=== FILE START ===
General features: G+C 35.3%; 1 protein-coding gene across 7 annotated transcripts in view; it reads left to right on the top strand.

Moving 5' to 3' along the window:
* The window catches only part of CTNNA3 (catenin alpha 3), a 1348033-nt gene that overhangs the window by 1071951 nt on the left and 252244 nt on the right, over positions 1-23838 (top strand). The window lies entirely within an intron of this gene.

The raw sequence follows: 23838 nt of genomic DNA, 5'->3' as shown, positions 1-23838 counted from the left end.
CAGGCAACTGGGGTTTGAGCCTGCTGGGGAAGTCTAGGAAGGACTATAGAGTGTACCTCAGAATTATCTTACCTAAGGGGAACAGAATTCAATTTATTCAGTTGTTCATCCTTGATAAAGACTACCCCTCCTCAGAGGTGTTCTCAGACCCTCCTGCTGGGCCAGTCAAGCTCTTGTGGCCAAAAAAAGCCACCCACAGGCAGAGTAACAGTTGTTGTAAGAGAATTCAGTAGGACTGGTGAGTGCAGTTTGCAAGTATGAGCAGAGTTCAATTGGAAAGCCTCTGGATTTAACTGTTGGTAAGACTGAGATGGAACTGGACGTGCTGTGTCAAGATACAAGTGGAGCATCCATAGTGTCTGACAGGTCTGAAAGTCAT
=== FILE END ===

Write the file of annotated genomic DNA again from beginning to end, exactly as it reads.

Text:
General features: G+C 35.3%; 1 protein-coding gene across 7 annotated transcripts in view; it reads left to right on the top strand.

Moving 5' to 3' along the window:
* The window catches only part of CTNNA3 (catenin alpha 3), a 1348033-nt gene that overhangs the window by 1071951 nt on the left and 252244 nt on the right, over positions 1-23838 (top strand). The window lies entirely within an intron of this gene.

The raw sequence follows: 23838 nt of genomic DNA, 5'->3' as shown, positions 1-23838 counted from the left end.
CAGGCAACTGGGGTTTGAGCCTGCTGGGGAAGTCTAGGAAGGACTATAGAGTGTACCTCAGAATTATCTTACCTAAGGGGAACAGAATTCAATTTATTCAGTTGTTCATCCTTGATAAAGACTACCCCTCCTCAGAGGTGTTCTCAGACCCTCCTGCTGGGCCAGTCAAGCTCTTGTGGCCAAAAAAAGCCACCCACAGGCAGAGTAACAGTTGTTGTAAGAGAATTCAGTAGGACTGGTGAGTGCAGTTTGCAAGTATGAGCAGAGTTCAATTGGAAAGCCTCTGGATTTAACTGTTGGTAAGACTGAGATGGAACTGGACGTGCTGTGTCAAGATACAAGTGGAGCATCCATAGTGTCTGACAGGTCTGAAAGTCAT